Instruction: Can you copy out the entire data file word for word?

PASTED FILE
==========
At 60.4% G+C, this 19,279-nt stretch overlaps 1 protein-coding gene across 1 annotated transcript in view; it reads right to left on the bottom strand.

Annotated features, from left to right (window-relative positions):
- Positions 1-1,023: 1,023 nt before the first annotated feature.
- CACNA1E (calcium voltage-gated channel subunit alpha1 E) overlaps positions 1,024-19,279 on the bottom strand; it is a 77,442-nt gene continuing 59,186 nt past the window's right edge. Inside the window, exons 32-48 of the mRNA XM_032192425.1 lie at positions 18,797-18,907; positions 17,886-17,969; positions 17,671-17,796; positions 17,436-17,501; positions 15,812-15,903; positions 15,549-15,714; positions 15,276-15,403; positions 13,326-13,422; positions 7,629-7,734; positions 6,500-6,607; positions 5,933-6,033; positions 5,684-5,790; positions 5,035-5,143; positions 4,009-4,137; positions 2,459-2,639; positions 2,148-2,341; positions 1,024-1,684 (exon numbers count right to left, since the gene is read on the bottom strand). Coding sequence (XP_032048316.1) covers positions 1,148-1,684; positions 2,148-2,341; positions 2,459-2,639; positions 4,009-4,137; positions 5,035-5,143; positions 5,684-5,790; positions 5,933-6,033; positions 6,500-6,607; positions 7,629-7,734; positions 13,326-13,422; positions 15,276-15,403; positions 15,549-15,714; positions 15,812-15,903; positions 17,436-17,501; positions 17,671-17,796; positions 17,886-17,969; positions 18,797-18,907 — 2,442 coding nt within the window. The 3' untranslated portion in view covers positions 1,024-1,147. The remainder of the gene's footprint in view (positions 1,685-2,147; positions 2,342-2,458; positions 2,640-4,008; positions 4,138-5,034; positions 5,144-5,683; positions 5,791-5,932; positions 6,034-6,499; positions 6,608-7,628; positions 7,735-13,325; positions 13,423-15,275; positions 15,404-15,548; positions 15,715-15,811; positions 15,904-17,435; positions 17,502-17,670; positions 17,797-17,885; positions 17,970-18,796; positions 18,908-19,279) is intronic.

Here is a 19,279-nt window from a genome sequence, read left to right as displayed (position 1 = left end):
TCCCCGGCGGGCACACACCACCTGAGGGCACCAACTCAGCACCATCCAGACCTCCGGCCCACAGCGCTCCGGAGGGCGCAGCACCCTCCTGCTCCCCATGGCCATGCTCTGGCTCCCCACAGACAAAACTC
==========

At 60.4% G+C, this 19,279-nt stretch overlaps 1 protein-coding gene across 1 annotated transcript in view; it reads right to left on the bottom strand.

Annotated features, from left to right (window-relative positions):
- Positions 1-1,023: 1,023 nt before the first annotated feature.
- CACNA1E (calcium voltage-gated channel subunit alpha1 E) overlaps positions 1,024-19,279 on the bottom strand; it is a 77,442-nt gene continuing 59,186 nt past the window's right edge. Inside the window, exons 32-48 of the mRNA XM_032192425.1 lie at positions 18,797-18,907; positions 17,886-17,969; positions 17,671-17,796; positions 17,436-17,501; positions 15,812-15,903; positions 15,549-15,714; positions 15,276-15,403; positions 13,326-13,422; positions 7,629-7,734; positions 6,500-6,607; positions 5,933-6,033; positions 5,684-5,790; positions 5,035-5,143; positions 4,009-4,137; positions 2,459-2,639; positions 2,148-2,341; positions 1,024-1,684 (exon numbers count right to left, since the gene is read on the bottom strand). Coding sequence (XP_032048316.1) covers positions 1,148-1,684; positions 2,148-2,341; positions 2,459-2,639; positions 4,009-4,137; positions 5,035-5,143; positions 5,684-5,790; positions 5,933-6,033; positions 6,500-6,607; positions 7,629-7,734; positions 13,326-13,422; positions 15,276-15,403; positions 15,549-15,714; positions 15,812-15,903; positions 17,436-17,501; positions 17,671-17,796; positions 17,886-17,969; positions 18,797-18,907 — 2,442 coding nt within the window. The 3' untranslated portion in view covers positions 1,024-1,147. The remainder of the gene's footprint in view (positions 1,685-2,147; positions 2,342-2,458; positions 2,640-4,008; positions 4,138-5,034; positions 5,144-5,683; positions 5,791-5,932; positions 6,034-6,499; positions 6,608-7,628; positions 7,735-13,325; positions 13,423-15,275; positions 15,404-15,548; positions 15,715-15,811; positions 15,904-17,435; positions 17,502-17,670; positions 17,797-17,885; positions 17,970-18,796; positions 18,908-19,279) is intronic.

Here is a 19,279-nt window from a genome sequence, read left to right as displayed (position 1 = left end):
TCCCCGGCGGGCACACACCACCTGAGGGCACCAACTCAGCACCATCCAGACCTCCGGCCCACAGCGCTCCGGAGGGCGCAGCACCCTCCTGCTCCCCATGGCCATGCTCTGGCTCCCCACAGACAAAACTC